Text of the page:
I recently completed my first stab at a novel, a science fiction thriller with the working title Pareidolia that weighs in at about 69k words.
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The very quick and dirty premise is below. Fans of Neil Stephenson and Peter Straub — and, let’s be honest, The X-Files — will feel at home here.
Kenneth Holcomb, a physicist working for a military contracting company in the ’60s, is tasked with back-engineering pieces of recovered alien technology that appear to have profound effects on human perception and behavior. Finding his inner whistle blower, he steals a cache of sensitive documents, quits, and fakes his own death. He lives underground as a transgendered man for decades, surrounding himself with a growing circle of students, programmers, and believers. His goal is to expose the conspiracy, and thirty years later he gets his chance: Roland, an old friend with ties to the FBI, informs Kenneth that one of the pieces of alien technology has just escaped custody and is up for grabs.
The circle is dispatched to find it before the government does, but it’s closer than they think. New inner circle member Zeke reports that the alien artifact has just been spotted at a New Age expo, next to a young woman named Leah who has just given a live demonstration of her sudden ability to communicate with the dead. The device is stolen before Zeke has a chance to bring it back to the circle. When Roland is shot by mysterious assailants, Zeke is forced to find a way to vindicate Kenneth’s life’s work without getting himself killed in the process.
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Why not self-publish Pareidolia as an ebook? Or shop it around to agents? Why am I just giving it away for free?
The truth is that Pareidolia was more of a gigantic writing exercise than anything else. I’d taken a stab at some short stories, but this was my first major effort. Along the way I learned many lessons about common pitfalls and amateur mistakes, many of which I’m sure made it to the final draft.
The other reason is that the story is constructed in a fairly experimental (read “unpublishable”) way. I was heavily inspired by some postmodern novels from the ’80s and ’90s and thought it would be fun to try that approach for size: multiple first-person perspectives, worlds within worlds, bizarre situations, no satisfying resolution, etc. What wound up happening was a long and painful lesson in how not to write. Early drafts of the first few chapters were impressionistic to the point of incomprehensibility. The worse of it has been cut away, but the spirit remains throughout the current revision.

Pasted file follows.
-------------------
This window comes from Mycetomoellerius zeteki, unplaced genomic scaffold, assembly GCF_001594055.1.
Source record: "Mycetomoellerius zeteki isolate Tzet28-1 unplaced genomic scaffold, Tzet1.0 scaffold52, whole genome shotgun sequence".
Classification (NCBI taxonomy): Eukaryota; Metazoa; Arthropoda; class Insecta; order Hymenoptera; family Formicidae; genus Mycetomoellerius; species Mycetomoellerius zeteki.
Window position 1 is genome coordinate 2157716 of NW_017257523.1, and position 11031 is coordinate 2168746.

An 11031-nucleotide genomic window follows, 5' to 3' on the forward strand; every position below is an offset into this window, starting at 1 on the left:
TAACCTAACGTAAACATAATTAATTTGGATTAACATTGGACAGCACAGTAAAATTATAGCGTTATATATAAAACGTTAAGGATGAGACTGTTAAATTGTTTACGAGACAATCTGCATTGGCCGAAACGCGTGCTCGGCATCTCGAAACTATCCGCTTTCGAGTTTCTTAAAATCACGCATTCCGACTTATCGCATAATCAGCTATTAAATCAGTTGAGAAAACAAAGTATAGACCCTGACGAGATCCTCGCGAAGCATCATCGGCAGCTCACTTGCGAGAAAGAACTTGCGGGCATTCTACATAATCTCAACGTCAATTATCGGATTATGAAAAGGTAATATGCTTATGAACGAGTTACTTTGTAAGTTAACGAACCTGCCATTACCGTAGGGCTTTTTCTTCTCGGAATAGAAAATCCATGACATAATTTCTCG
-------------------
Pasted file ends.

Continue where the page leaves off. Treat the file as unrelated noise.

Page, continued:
Finally, most people don’t get their first novel published. Hopefully some day I’ll come back and delete this hacky stab at upmarket fiction, once I’m established and experienced enough to see it for the train wreck it truly is. Until then, this train wreck is going to shine as my biggest and proudest effort to date.
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I felt compelled to start writing because of the many novels I inhaled between semesters as a computer science major at the University of Minnesota. Particularly influential were Foucault’s Pendulum, Infinite Jest, Ghost Story, House of Leaves, and Donna Tartt’s unforgettable The Secret History.
While none of these could be considered science fiction — my genre — there was something in these particular books that sucked the air out of my lungs and made my skull throb. For the first time in my life I had a visceral reaction to literature, and the only cure seemed to be trying my own hand. I wrote my first short story in 2010, wrote a few more shortly thereafter, and finally said “Fuck it—I’m writing a novel!” sometime in early 2013. The end result, finished in 2016, is Pareidolia.
I believe the amount of hubris involved to declare “I’m a writer now” can topple a cement mixer. In the last few years I’ve learned more about the process of writing than I ever thought possible, and it’s been a terrifically humbling experience. Lessons learned include how to meet the reader halfway, how to keep backstory off the stage (except for when it’s absolutely necessary), how to not let good writing get in the way of a good story, and how to let go when the plot wants to run screaming into uncharted territory without my permission.
Pareidolia was a very long exercise in teaching myself how to write, one that continues to this day. I spent three and a half years perfecting it, and I hope to take those lessons into my next venture. Because of this, whatever comes next will be leaner, meaner, and (hopefully) weirder.